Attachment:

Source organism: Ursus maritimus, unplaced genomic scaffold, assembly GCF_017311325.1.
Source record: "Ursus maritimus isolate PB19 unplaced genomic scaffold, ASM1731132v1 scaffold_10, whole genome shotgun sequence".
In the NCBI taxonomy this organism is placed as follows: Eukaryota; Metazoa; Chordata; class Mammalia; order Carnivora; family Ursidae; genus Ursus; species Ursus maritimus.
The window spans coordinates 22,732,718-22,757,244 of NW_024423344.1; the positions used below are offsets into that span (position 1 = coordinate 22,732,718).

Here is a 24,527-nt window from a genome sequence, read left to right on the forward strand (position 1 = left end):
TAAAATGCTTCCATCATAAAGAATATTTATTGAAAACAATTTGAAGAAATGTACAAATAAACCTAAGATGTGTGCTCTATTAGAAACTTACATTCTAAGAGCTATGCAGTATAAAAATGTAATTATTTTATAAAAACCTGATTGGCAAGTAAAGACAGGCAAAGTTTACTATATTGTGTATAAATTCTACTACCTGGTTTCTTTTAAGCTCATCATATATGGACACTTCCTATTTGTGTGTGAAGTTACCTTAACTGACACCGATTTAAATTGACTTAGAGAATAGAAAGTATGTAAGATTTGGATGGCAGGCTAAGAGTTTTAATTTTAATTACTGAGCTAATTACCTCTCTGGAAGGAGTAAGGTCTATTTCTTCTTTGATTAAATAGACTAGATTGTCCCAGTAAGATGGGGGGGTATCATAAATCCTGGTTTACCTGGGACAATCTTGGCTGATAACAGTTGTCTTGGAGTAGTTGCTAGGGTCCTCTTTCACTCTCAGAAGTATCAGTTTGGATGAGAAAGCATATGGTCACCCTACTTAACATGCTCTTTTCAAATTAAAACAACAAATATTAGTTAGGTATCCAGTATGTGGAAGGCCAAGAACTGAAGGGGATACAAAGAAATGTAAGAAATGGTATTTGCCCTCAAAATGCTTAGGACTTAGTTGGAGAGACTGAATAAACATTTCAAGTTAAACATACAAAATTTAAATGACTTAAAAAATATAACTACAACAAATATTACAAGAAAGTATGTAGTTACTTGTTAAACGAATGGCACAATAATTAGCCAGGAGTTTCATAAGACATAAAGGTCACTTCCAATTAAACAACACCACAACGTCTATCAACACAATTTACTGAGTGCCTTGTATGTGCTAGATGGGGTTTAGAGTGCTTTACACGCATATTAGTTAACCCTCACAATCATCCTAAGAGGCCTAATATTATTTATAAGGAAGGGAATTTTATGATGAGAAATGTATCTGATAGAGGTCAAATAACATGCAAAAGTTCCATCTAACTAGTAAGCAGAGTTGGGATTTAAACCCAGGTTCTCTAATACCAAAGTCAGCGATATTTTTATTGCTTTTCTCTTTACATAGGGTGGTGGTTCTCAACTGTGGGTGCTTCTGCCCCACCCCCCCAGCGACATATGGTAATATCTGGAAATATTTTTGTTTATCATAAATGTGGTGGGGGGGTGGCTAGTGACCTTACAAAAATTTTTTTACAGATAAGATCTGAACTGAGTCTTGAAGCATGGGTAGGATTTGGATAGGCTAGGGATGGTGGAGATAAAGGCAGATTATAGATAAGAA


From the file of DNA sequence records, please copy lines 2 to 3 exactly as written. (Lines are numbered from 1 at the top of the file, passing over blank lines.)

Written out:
Source record: "Ursus maritimus isolate PB19 unplaced genomic scaffold, ASM1731132v1 scaffold_10, whole genome shotgun sequence".
In the NCBI taxonomy this organism is placed as follows: Eukaryota; Metazoa; Chordata; class Mammalia; order Carnivora; family Ursidae; genus Ursus; species Ursus maritimus.